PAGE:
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Imperiled Rio Grande Fish Move Toward Needed Endangered Species Act Protections

March 16, 2016
Taylor Jones (720) 443-2615 tjones@wildearthguardians.org
In This Release
Wildlife   Rio Grande chub, Rio Grande sucker
Wednesday, March 16, 2016
Imperiled Rio Grande Fish Move Toward Needed Endangered Species Act Protections

Unchecked Water Withdrawals and Climate Change Are Pushing Species Toward Extinction
Contact: Taylor Jones (720) 443-2615 tjones@wildearthguardians.org

Additional Contact:

Jen Pelz, (303) 884-2702,jpelz@wildearthguardians.org

Washington, DC—TheU.S. Fish and Wildlife Service (Service) announced today that it will considerprotecting the Rio Grande sucker and Rio Grande chub under the EndangeredSpecies Act (ESA). As part of ongoing efforts to protect the iconic Rio Grandeand the river’s full compliment of native species, WildEarth Guardianssubmitted scientific petitions to the Service requesting protections for the imperiledRio Grande sucker in 2014 and the Rio Grande chub in 2013.

“Native fish arestruggling in the beleaguered Rio Grande,” said Taylor Jones, endangered speciesadvocate for WildEarth Guardians. “The dire circumstances of these smallspecies indicate bigger problems we need to address, and should be wake-up callto take better care of our river.”

The Rio Grandesucker, Rio Grande chub, and Rio Grande cutthroat trout evolved side-by-side tofill different roles and niches in the Rio Grande ecosystem. All three nativespecies are at risk because of dams, diversions, and human land uses, which arealtering the once mighty Rio Grande and making it inhospitable for native fish.Climate change is exacerbating the serious threats to the species, includingdrought. Increased temperatures, increased human demand for water, and decreasedspring runoff are all projected throughout the Southwest.

“The list of imperiled fish along the Rio Grande will continue togrow without a new approach to ensure the river has a right to its own water,”said Jen Pelz, wild rivers program director at WildEarth Guardians. “We cannotcontinue to sacrifice entire fish species to protect unsustainable agriculturaldiversions.”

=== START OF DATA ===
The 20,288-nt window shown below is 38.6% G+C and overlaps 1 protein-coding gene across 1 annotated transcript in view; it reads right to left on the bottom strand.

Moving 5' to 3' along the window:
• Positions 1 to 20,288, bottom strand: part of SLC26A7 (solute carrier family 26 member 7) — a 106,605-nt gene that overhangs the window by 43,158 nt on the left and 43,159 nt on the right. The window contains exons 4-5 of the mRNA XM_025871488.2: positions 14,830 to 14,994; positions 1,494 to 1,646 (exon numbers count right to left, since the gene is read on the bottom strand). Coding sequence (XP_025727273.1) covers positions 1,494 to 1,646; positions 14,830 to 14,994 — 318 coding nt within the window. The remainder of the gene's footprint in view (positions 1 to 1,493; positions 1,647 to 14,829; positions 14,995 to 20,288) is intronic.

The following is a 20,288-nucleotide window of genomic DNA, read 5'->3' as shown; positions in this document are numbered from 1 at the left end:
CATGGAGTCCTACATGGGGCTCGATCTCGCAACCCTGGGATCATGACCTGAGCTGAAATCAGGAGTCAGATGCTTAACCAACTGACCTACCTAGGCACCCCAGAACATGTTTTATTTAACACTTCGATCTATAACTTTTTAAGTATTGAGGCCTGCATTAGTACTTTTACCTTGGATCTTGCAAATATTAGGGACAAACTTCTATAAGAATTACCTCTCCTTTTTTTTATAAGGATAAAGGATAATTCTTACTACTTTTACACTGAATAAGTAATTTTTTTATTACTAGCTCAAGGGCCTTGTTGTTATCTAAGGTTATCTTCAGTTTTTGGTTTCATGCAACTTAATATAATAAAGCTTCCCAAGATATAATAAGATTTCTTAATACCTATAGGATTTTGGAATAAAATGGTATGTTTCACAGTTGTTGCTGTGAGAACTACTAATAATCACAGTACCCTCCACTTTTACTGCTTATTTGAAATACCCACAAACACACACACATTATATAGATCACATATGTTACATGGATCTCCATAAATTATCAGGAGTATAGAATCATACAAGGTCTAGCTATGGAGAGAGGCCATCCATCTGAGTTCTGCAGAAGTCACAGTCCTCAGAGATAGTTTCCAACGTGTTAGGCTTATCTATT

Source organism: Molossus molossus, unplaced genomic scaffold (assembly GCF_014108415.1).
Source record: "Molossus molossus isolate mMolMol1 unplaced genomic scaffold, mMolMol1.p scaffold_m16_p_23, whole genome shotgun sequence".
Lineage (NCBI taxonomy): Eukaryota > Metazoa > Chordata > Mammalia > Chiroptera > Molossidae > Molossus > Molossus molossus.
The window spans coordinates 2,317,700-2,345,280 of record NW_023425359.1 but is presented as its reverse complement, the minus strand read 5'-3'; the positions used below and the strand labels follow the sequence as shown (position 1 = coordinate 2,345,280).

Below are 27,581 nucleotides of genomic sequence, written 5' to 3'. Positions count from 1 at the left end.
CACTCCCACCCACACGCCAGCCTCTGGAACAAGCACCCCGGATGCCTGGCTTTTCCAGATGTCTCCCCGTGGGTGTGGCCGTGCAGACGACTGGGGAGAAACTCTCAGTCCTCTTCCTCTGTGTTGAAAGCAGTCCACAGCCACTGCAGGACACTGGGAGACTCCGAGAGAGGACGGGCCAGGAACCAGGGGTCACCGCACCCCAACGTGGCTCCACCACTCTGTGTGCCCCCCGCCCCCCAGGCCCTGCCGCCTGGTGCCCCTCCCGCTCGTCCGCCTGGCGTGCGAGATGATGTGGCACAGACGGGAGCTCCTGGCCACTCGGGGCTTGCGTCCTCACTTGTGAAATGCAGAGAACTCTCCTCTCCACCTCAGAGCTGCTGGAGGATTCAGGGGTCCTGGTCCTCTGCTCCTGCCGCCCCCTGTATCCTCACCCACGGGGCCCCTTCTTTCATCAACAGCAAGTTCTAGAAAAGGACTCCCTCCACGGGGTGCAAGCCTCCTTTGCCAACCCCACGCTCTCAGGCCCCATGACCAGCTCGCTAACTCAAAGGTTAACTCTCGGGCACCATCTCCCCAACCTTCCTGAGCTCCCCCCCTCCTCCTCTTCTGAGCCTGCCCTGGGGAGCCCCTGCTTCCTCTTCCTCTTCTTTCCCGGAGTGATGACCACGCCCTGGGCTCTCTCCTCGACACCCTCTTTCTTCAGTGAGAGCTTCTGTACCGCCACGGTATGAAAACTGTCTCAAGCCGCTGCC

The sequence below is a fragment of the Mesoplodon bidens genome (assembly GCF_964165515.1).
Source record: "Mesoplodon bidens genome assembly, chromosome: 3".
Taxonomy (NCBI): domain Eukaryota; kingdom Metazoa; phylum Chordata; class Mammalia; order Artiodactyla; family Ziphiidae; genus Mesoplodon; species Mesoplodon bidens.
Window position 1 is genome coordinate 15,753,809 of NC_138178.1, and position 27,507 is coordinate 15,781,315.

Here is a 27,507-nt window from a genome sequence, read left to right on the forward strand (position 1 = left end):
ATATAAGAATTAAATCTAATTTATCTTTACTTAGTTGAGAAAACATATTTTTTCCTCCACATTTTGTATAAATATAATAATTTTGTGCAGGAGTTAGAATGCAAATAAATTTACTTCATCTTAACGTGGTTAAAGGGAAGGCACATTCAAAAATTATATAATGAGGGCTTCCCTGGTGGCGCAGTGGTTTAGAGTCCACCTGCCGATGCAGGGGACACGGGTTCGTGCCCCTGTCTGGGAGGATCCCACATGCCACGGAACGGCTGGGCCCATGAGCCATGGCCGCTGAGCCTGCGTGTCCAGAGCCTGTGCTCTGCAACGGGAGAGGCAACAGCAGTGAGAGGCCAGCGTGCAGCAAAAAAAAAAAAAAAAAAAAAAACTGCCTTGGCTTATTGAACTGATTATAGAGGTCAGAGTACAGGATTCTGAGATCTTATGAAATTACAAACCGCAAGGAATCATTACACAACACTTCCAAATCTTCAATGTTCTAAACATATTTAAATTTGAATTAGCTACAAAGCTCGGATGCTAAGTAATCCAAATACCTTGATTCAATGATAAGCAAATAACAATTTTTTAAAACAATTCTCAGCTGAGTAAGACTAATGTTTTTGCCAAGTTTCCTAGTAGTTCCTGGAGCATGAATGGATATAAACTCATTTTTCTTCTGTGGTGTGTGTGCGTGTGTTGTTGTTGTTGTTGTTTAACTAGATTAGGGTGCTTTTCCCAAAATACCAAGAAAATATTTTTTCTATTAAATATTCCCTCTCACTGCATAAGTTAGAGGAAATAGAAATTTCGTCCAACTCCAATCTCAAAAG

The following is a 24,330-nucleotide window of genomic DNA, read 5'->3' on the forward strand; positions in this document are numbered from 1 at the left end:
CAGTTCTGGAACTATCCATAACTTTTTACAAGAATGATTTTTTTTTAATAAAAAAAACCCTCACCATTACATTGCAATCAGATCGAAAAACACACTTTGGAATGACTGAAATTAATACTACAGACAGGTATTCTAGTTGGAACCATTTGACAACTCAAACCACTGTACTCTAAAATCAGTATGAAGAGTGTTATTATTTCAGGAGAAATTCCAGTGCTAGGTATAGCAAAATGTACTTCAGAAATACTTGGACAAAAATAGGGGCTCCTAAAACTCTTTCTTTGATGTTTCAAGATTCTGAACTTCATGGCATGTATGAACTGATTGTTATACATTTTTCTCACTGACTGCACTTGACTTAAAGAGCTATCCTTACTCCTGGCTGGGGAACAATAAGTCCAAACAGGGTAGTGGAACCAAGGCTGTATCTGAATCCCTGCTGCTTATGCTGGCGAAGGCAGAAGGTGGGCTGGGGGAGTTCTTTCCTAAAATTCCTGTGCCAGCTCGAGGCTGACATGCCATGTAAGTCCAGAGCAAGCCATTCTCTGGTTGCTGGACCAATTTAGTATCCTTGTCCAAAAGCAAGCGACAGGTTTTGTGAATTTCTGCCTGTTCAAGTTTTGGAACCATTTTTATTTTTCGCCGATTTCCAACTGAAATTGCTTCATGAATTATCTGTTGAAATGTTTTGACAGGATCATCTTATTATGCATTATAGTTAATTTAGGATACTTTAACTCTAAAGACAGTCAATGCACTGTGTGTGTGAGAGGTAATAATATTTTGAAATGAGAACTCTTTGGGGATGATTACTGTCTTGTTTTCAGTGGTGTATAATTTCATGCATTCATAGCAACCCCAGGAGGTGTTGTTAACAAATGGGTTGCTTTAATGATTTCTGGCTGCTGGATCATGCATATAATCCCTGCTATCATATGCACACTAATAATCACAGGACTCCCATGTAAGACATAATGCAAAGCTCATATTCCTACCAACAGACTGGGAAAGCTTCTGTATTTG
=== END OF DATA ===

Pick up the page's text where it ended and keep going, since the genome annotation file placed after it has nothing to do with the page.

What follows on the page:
The Rio Grandeis one of the top ten most endangered rivers in the world due to significantmanmade modifications. Diversion of water from the Rio Grande for agriculturaland domestic use has radically changed the character of the river, fragmentingand destroying habitat. Channelization and livestock grazing have removedbankside vegetation, and low stream flows have raised the water temperature.Dams separate fish populations and make it impossible for them to recolonize historichabitat. Because of over-extraction of water, the river channel narrowed 30meters from 1998 to 2008.

As a result ofthese myriads threats, populations of both petitioned fish plummeted from historicnumbers. The Rio Grande chub’s population has declined by as much as 75 percent.Though the Rio Grande sucker was once common in Colorado and New Mexico, it nowpersists in only two small naturally occurring populations in Colorado, and NewMexico populations are declining.

“The U.S. Fishand Wildlife Service should quickly make a final listing decision for thesespecies,” continued Jones. “The Service has already far exceeded the statutorytime limit to make a decision, and time is of the essence.”

Protection underthe ESA is an effective safety net for imperiled species: more than 99 percentof plants and animals protected by the law exist today. The law is especiallyimportant as a defense against the current extinction crisis; species aredisappearing at a rate much higher than the natural rate of extinction due tohuman activities. Scientists estimate that 227 species would have gone extinctby 2006 if not for ESA protections.

Rio Grande sucker. Photo: Colorado Department of Natural Res
Rio Grande sucker. Photo: Colorado Department of Natural Resources

Rio Grande chubs. Photo: U.S. Fish and Wildlife Service
Rio Grande chubs. Photo: U.S. Fish and Wildlife Service

Rio Grande chub and sucker habitat on a restored tributary s
Rio Grande chub and sucker habitat on a restored tributary stream of the Rio Grande. Photo: WildEarth Guardians


Other Contact
Jen Pelz, (303) 884-2702, jpelz@wildearthguardians.org